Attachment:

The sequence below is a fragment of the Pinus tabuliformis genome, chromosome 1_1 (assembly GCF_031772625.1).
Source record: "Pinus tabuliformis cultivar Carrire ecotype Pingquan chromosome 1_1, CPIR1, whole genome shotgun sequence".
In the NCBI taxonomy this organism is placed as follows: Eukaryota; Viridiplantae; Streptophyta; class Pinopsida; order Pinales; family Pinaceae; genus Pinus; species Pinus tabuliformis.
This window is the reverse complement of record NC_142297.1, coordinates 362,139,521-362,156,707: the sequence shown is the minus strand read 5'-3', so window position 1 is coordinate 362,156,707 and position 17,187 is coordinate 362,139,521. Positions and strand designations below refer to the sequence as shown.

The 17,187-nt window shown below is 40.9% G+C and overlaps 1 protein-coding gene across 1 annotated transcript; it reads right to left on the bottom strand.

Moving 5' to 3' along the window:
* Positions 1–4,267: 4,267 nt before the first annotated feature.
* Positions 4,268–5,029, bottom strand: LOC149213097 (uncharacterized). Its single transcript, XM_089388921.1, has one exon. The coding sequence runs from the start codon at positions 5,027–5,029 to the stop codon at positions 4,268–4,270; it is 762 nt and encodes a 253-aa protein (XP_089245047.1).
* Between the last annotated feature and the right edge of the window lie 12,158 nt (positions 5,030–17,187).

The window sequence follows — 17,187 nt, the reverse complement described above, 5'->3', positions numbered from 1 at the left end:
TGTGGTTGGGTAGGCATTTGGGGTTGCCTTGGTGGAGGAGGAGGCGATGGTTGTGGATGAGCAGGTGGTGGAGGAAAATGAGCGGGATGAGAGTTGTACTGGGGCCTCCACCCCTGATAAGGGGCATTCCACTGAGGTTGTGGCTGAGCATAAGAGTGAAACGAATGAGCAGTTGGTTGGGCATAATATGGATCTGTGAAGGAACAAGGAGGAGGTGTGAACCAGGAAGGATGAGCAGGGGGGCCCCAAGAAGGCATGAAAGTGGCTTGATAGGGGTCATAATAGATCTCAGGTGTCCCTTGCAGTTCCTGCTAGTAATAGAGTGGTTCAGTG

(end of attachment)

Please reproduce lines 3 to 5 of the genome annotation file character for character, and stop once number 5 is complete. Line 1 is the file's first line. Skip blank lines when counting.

In the NCBI taxonomy this organism is placed as follows: Eukaryota; Viridiplantae; Streptophyta; class Pinopsida; order Pinales; family Pinaceae; genus Pinus; species Pinus tabuliformis.
This window is the reverse complement of record NC_142297.1, coordinates 362,139,521-362,156,707: the sequence shown is the minus strand read 5'-3', so window position 1 is coordinate 362,156,707 and position 17,187 is coordinate 362,139,521. Positions and strand designations below refer to the sequence as shown.

The 17,187-nt window shown below is 40.9% G+C and overlaps 1 protein-coding gene across 1 annotated transcript; it reads right to left on the bottom strand.